While Seth was employed in the Heminway shops, a draft was ordered by the Government to fill up some regiments that were deficient. When the war broke out, there was a strong pro-slavery element in the town and county; many of the pioneers having come from slave-holding states, their sympathies were naturally with their former states. In fact, slaves were owned and held in Polk County in 1845. There was strong opposition to the draft, and Hub. Hoxie, who was the United States Marshal, arrested three men in Story County for resisting it, brought them to Des Moines, and placed them under guard in the third story of the Exchange Building, at Third and Walnut streets. There was in town a large number of members of the Knights of the Golden Circle, who were Rebel sympathizers, opposed to the war, and especially all attempts to coerce men into the army, declaring that, as the Republicans brought on the war, they should fight it out. It was reported to Hoxie that the conclave had planned to seize a lot of guns and ammunition stored in the State House, release the three prisoners, and destroy the Register office, which was on the second floor of the Savery (Kirkwood) House. He immediately selected one hundred trusty, able-bodied men, of whom Seth was one, to guard against an attack. They were armed and equipped for duty, with instructions to take no chances; if they shot, to shoot to kill. The Rebel sympathizers were noisy and demonstrative as to their intent and purpose. The Democratic State Convention was in session down on the old Fair Grounds, at the foot of Seventh Street, near ‘Coon River, and there was a big crowd in town. One of the speakers in the convention, a prominent man in the party, reverted to the rumors which were rife, and, recognizing in the audience some of the suspected secret conclave, he, in vigorous terms, advised against any interference with the movements of the Government, for “the man who attempts it might as well make preparation in advance for his funeral, for,” he said, “there are more than one hundred Union Leaguers in town, prepared for whatever may happen.” As an approach to the State House, Exchange Building and Register office at night was greeted with a look down the barrel of a well-loaded gun, with a man behind it, the raid was not attempted.

Referring to that event a few days ago, Seth said: “When the war broke out, the northern Democrats were an uncertain quantity. Did you know John A. Logan? He was a pretty good Union man, wasn’t he?”

I replied that I had seen him many times, “but what of him?”

“Well, I knew him along in the Forties, when I was a schoolboy, and” Then, twirling a cigar between his lips, relapsed into a reminiscent mood for several moments, as if scanning the picture before his vision, then went on: “He was a rising young lawyer, following the courts around the circuit on horseback, stopping at the various county seats, as was then the custom. When court met at Pinckneyville, the lawyers all stopped at the same tavern, as there was but one, and it was the pride of us boys who could get in the good graces of the hostler to ride their horses to the creek to water, thereby saving the hostler a whole lot of hard pumping, and some of the horses were more or less accustomed to the race track, and would not let anything pass them. It was fun to ride up behind some fellow and make his horse run away with him, but our great delight was to stand around open-mouthed and drink in the yarns told on the porch after supper.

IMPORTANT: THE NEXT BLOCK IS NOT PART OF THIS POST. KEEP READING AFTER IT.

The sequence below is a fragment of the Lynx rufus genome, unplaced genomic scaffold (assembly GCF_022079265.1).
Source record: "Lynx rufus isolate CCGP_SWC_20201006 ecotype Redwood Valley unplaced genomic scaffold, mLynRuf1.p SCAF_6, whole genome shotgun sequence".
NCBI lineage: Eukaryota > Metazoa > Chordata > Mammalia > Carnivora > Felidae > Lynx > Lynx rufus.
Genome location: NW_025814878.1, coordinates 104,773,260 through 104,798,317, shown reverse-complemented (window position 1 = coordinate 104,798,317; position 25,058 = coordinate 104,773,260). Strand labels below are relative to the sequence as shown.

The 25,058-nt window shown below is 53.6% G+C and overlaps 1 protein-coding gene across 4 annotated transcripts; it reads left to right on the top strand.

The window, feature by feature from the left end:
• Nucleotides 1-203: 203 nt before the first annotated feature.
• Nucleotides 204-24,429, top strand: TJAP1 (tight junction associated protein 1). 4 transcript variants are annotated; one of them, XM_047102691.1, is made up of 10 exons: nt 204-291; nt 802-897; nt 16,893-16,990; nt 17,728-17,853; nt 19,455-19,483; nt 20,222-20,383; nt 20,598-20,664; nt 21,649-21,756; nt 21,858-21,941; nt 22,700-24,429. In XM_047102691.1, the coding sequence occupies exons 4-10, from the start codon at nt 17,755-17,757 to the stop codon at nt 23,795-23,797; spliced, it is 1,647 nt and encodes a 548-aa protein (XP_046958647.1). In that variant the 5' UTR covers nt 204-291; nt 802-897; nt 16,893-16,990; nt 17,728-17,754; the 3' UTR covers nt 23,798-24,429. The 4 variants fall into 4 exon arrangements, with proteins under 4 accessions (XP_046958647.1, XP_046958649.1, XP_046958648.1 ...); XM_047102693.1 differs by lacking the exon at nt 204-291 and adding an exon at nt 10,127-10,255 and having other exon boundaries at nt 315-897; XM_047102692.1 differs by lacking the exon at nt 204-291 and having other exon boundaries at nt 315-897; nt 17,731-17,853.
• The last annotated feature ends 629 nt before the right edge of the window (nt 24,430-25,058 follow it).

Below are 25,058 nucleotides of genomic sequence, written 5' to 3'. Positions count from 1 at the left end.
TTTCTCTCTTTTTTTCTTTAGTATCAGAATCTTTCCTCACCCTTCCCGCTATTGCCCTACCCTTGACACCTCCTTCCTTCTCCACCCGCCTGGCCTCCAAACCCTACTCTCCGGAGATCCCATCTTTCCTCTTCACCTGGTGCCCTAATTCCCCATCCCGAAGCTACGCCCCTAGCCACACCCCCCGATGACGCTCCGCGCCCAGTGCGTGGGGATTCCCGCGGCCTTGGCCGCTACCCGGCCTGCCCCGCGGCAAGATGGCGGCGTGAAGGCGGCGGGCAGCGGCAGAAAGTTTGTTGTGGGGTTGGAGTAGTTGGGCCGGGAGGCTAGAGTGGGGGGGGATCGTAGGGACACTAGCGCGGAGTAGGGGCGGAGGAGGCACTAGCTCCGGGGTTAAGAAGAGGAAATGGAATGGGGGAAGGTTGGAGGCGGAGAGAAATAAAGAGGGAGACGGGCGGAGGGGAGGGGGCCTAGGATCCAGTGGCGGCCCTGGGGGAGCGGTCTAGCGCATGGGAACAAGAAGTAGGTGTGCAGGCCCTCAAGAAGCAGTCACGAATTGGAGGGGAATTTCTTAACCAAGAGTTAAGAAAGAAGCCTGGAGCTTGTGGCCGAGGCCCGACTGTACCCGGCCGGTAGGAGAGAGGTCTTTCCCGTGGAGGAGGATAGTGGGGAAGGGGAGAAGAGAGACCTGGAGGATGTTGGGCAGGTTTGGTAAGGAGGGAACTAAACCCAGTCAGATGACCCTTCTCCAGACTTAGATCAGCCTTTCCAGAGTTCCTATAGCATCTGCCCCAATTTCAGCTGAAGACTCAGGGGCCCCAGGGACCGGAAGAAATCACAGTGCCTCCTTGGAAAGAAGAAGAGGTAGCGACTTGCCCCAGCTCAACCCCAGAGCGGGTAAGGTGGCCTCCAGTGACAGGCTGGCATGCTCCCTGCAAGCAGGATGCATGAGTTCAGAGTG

“Logan was dark-complexioned, black-haired, and black-eyed. He was a good talker, spoke with a decided Southern accent, and was an ideal hero for us boys. I think his most impressive yarns were of duelling and horse racing. He lived in the adjoining county of Franklin.

“I left Perry County in 1849, and on my return, in 1860, he was the Representative in Congress from that district, and I did not see him again until June, 1861. Things were hot in that country then. Business was dead; work was played out. The President had called for seventy-five thousand one-hundred-day men, and Company A of the Eighteenth Regiment was being recruited with a rush; meetings every day for recruits and drill. Our Representative’s proclivities being pretty well known, he was freely cussed or discussed, depending on the point of view. He started out to make a tour of the southern counties before returning to Washington for the called session of Congress. The day he spoke in Pinckneyville, he did not come on the drill ground, and most of us went down to the lake for a swim before going to hear him. While there, John Kirkwood, the drill master — afterward First Lieutenant, and killed at Fort Donelson — proposed that we fill our pockets with stones and ‘rock’ him out of the Court House if he advocated Secession or gave any treasonable utterances. The proposal met a hearty response. There were about forty of us. We loaded up and went to the Court House, scattered ourselves around the back seats, with Kirkwood up near the front, where we could all see him when he fired the first shot, but we did not get the opportunity. The nearest the speaker came to it was when he said: ‘Raise your volunteers and put them in the field, but put them in the harvest field. If Illinois is invaded, I’ll fight. I’m going back to Washington City in about two weeks, and if Washington City is invaded, I’ll fight, but I’ll not go out of my state to fight.’